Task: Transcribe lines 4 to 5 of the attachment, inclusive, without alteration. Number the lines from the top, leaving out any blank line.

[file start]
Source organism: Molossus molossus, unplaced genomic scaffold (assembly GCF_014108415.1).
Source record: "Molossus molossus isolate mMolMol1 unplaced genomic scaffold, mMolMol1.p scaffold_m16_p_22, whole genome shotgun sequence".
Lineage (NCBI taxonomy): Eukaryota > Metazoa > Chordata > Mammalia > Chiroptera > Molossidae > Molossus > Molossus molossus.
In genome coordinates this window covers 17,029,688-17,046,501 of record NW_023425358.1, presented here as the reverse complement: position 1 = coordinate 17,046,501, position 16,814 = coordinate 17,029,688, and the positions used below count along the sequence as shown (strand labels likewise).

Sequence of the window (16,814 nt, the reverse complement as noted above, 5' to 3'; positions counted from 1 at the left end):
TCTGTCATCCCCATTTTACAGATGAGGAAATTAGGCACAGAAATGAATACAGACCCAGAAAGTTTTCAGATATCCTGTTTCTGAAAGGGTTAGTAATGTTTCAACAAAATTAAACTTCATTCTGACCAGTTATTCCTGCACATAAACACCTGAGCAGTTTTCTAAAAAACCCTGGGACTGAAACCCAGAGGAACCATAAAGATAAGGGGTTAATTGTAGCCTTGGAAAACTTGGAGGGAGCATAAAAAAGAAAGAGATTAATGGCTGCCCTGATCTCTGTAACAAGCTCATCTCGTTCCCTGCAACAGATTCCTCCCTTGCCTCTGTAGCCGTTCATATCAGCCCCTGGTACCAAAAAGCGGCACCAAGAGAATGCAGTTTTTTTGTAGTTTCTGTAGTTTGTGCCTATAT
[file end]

In genome coordinates this window covers 17,029,688-17,046,501 of record NW_023425358.1, presented here as the reverse complement: position 1 = coordinate 17,046,501, position 16,814 = coordinate 17,029,688, and the positions used below count along the sequence as shown (strand labels likewise).

Sequence of the window (16,814 nt, the reverse complement as noted above, 5' to 3'; positions counted from 1 at the left end):